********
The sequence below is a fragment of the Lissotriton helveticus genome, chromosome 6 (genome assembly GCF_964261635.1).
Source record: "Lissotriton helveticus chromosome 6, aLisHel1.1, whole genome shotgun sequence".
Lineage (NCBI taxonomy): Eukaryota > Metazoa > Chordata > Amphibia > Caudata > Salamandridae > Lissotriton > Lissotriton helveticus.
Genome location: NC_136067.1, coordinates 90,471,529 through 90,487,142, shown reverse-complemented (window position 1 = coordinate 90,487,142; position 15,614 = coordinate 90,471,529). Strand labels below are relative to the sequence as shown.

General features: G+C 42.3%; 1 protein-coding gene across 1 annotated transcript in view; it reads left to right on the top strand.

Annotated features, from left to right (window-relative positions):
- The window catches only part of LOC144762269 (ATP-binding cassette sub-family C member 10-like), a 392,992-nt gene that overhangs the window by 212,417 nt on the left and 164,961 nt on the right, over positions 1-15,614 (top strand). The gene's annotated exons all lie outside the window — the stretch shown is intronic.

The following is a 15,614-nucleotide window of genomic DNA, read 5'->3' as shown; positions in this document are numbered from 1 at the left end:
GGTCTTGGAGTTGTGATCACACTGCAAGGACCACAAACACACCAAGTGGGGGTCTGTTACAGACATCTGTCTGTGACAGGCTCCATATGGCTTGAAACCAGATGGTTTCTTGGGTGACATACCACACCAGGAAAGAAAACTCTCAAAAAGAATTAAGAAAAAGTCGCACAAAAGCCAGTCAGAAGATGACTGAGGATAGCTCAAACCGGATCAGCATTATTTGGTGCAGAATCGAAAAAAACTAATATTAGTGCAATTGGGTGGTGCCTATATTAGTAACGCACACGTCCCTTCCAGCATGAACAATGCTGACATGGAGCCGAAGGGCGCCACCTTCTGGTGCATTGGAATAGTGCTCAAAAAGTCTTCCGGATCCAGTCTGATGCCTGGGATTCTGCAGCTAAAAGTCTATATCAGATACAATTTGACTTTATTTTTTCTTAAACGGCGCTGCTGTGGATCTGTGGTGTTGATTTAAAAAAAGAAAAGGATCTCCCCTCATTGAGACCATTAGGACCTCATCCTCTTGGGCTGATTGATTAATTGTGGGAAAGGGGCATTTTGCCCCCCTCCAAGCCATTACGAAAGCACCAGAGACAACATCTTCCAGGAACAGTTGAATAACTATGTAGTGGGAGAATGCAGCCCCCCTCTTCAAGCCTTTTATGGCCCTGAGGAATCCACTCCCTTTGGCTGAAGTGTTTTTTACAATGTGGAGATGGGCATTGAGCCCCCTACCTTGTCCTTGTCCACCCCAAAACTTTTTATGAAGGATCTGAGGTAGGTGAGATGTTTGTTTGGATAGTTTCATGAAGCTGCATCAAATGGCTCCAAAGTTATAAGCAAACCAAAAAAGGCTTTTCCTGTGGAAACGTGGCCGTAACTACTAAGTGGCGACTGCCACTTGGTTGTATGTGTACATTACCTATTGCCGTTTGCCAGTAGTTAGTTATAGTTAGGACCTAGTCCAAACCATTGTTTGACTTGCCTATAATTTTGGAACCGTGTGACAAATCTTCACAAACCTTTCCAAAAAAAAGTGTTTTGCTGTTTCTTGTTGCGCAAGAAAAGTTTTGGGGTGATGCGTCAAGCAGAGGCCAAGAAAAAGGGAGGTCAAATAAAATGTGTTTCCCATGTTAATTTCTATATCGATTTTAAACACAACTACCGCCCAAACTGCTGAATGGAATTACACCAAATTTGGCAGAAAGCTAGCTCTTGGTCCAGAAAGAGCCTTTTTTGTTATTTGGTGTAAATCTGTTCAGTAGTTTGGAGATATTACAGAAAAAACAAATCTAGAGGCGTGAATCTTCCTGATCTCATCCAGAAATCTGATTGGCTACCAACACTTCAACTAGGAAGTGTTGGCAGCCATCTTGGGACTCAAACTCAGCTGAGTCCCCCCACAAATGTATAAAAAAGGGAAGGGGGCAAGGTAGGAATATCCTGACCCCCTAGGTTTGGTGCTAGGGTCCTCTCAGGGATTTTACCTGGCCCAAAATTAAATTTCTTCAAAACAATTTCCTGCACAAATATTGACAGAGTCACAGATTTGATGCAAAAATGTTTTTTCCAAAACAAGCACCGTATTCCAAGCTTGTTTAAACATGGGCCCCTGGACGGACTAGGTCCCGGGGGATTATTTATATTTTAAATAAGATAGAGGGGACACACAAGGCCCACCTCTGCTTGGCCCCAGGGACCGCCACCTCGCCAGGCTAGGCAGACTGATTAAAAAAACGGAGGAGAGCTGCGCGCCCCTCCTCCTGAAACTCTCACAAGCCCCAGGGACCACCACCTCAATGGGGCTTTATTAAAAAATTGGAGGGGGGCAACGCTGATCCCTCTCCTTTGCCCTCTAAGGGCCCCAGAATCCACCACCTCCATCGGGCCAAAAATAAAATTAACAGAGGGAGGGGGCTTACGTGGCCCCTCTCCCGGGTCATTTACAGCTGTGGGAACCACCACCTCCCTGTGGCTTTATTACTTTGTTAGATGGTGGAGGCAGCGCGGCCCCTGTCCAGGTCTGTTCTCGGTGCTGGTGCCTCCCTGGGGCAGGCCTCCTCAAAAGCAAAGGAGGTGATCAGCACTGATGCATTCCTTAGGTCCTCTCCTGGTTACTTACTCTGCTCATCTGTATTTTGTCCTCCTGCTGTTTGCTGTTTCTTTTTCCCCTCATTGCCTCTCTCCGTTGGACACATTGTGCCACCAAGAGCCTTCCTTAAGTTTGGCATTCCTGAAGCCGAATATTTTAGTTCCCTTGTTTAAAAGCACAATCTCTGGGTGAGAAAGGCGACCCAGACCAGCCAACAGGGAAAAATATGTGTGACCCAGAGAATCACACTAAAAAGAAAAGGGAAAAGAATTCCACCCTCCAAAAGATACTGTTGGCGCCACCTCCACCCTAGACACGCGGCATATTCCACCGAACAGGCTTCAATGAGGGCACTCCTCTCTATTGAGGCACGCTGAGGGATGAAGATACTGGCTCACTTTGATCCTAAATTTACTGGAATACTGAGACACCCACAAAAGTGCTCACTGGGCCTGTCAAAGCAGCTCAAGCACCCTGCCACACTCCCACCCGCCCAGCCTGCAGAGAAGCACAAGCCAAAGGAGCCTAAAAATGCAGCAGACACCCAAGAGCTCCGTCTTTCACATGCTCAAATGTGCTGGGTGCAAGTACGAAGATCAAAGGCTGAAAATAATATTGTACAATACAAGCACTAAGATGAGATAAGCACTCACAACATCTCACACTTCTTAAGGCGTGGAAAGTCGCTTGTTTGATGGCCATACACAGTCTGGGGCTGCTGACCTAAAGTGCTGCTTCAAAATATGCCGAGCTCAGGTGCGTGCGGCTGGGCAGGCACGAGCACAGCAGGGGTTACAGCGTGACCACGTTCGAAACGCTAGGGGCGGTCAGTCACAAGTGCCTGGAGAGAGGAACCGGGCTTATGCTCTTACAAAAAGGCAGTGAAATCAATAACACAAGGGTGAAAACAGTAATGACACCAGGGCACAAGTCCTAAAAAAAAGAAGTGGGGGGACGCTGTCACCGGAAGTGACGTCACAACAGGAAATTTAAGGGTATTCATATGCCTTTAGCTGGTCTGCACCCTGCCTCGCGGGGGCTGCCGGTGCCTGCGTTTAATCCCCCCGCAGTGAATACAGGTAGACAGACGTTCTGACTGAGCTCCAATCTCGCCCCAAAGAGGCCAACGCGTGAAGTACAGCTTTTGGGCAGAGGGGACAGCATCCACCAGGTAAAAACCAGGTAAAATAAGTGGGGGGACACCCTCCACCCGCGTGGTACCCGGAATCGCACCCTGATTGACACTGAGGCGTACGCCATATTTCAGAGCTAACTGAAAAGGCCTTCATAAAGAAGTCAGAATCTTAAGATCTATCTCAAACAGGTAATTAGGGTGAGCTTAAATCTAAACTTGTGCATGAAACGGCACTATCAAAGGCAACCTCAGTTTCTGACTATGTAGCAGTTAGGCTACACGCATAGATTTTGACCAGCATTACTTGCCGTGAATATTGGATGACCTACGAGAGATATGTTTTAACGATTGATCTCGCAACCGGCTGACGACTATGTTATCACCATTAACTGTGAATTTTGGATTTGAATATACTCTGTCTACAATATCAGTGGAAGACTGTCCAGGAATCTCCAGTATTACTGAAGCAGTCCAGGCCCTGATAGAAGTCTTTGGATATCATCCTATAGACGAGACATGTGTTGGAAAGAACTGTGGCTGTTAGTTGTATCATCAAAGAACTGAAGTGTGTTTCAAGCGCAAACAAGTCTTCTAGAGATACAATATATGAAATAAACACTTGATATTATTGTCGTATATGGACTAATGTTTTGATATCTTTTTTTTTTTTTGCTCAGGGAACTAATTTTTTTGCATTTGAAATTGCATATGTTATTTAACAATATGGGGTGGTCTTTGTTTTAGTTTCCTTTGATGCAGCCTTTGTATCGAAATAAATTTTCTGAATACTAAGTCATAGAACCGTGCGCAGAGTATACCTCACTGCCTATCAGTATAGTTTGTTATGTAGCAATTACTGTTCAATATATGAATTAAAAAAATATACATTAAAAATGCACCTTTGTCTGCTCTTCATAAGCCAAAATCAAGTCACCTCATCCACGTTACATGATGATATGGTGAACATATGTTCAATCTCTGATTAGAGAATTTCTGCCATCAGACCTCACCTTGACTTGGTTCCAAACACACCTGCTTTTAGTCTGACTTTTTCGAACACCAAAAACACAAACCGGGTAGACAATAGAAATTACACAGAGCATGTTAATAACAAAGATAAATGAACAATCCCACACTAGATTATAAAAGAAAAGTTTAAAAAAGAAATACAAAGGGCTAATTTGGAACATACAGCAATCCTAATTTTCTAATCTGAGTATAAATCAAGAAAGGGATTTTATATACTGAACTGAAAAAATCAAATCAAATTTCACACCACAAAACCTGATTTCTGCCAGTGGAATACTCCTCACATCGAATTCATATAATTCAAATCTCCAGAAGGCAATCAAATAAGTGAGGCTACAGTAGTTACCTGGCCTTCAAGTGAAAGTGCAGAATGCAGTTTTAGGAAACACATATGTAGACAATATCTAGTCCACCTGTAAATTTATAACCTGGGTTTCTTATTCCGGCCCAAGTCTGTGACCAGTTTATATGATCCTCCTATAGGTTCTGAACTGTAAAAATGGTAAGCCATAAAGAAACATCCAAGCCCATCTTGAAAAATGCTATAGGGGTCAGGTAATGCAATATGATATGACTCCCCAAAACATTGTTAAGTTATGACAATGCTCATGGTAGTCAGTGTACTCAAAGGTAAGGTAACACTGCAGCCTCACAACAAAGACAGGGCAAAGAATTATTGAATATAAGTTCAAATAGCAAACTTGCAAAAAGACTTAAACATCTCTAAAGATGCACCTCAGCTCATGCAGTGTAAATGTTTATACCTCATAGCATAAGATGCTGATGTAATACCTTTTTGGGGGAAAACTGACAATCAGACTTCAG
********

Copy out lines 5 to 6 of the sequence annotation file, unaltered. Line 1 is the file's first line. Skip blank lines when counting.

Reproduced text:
General features: G+C 42.3%; 1 protein-coding gene across 1 annotated transcript in view; it reads left to right on the top strand.

Annotated features, from left to right (window-relative positions):